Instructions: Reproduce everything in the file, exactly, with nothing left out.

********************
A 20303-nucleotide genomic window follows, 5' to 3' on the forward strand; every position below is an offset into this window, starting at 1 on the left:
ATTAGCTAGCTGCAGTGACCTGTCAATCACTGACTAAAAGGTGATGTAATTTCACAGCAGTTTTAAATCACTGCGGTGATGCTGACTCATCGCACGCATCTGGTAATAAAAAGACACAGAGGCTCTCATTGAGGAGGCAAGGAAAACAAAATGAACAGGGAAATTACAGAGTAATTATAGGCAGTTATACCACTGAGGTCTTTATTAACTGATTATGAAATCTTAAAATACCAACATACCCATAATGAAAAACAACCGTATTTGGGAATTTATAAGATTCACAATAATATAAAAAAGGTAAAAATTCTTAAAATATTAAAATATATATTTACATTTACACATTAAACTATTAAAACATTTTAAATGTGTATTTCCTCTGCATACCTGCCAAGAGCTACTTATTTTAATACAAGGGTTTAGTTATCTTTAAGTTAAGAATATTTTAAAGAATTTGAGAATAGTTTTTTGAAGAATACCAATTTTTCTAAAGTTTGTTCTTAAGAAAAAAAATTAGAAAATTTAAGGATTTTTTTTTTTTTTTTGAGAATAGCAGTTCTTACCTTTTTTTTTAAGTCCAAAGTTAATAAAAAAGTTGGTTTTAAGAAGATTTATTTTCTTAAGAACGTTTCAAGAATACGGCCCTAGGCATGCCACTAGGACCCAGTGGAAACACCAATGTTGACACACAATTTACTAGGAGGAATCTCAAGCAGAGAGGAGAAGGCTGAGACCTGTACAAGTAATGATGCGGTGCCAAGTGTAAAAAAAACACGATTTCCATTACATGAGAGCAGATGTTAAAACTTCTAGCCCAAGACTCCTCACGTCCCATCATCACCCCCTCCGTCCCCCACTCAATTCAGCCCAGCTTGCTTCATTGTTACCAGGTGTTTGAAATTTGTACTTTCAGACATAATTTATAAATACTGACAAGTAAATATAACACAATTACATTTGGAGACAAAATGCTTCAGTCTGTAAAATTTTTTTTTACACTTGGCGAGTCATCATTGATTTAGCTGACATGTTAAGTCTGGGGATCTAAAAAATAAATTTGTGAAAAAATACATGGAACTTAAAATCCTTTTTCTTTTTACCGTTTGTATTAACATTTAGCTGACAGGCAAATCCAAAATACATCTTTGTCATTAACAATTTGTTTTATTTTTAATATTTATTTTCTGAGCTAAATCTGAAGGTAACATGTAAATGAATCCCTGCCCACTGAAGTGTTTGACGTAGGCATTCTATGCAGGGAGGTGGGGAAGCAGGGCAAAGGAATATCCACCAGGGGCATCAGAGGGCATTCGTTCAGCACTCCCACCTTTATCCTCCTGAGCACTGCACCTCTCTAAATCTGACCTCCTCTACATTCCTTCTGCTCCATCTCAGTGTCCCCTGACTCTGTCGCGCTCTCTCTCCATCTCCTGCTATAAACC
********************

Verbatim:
A 20303-nucleotide genomic window follows, 5' to 3' on the forward strand; every position below is an offset into this window, starting at 1 on the left:
ATTAGCTAGCTGCAGTGACCTGTCAATCACTGACTAAAAGGTGATGTAATTTCACAGCAGTTTTAAATCACTGCGGTGATGCTGACTCATCGCACGCATCTGGTAATAAAAAGACACAGAGGCTCTCATTGAGGAGGCAAGGAAAACAAAATGAACAGGGAAATTACAGAGTAATTATAGGCAGTTATACCACTGAGGTCTTTATTAACTGATTATGAAATCTTAAAATACCAACATACCCATAATGAAAAACAACCGTATTTGGGAATTTATAAGATTCACAATAATATAAAAAAGGTAAAAATTCTTAAAATATTAAAATATATATTTACATTTACACATTAAACTATTAAAACATTTTAAATGTGTATTTCCTCTGCATACCTGCCAAGAGCTACTTATTTTAATACAAGGGTTTAGTTATCTTTAAGTTAAGAATATTTTAAAGAATTTGAGAATAGTTTTTTGAAGAATACCAATTTTTCTAAAGTTTGTTCTTAAGAAAAAAAATTAGAAAATTTAAGGATTTTTTTTTTTTTTTTGAGAATAGCAGTTCTTACCTTTTTTTTTAAGTCCAAAGTTAATAAAAAAGTTGGTTTTAAGAAGATTTATTTTCTTAAGAACGTTTCAAGAATACGGCCCTAGGCATGCCACTAGGACCCAGTGGAAACACCAATGTTGACACACAATTTACTAGGAGGAATCTCAAGCAGAGAGGAGAAGGCTGAGACCTGTACAAGTAATGATGCGGTGCCAAGTGTAAAAAAAACACGATTTCCATTACATGAGAGCAGATGTTAAAACTTCTAGCCCAAGACTCCTCACGTCCCATCATCACCCCCTCCGTCCCCCACTCAATTCAGCCCAGCTTGCTTCATTGTTACCAGGTGTTTGAAATTTGTACTTTCAGACATAATTTATAAATACTGACAAGTAAATATAACACAATTACATTTGGAGACAAAATGCTTCAGTCTGTAAAATTTTTTTTTACACTTGGCGAGTCATCATTGATTTAGCTGACATGTTAAGTCTGGGGATCTAAAAAATAAATTTGTGAAAAAATACATGGAACTTAAAATCCTTTTTCTTTTTACCGTTTGTATTAACATTTAGCTGACAGGCAAATCCAAAATACATCTTTGTCATTAACAATTTGTTTTATTTTTAATATTTATTTTCTGAGCTAAATCTGAAGGTAACATGTAAATGAATCCCTGCCCACTGAAGTGTTTGACGTAGGCATTCTATGCAGGGAGGTGGGGAAGCAGGGCAAAGGAATATCCACCAGGGGCATCAGAGGGCATTCGTTCAGCACTCCCACCTTTATCCTCCTGAGCACTGCACCTCTCTAAATCTGACCTCCTCTACATTCCTTCTGCTCCATCTCAGTGTCCCCTGACTCTGTCGCGCTCTCTCTCCATCTCCTGCTATAAACC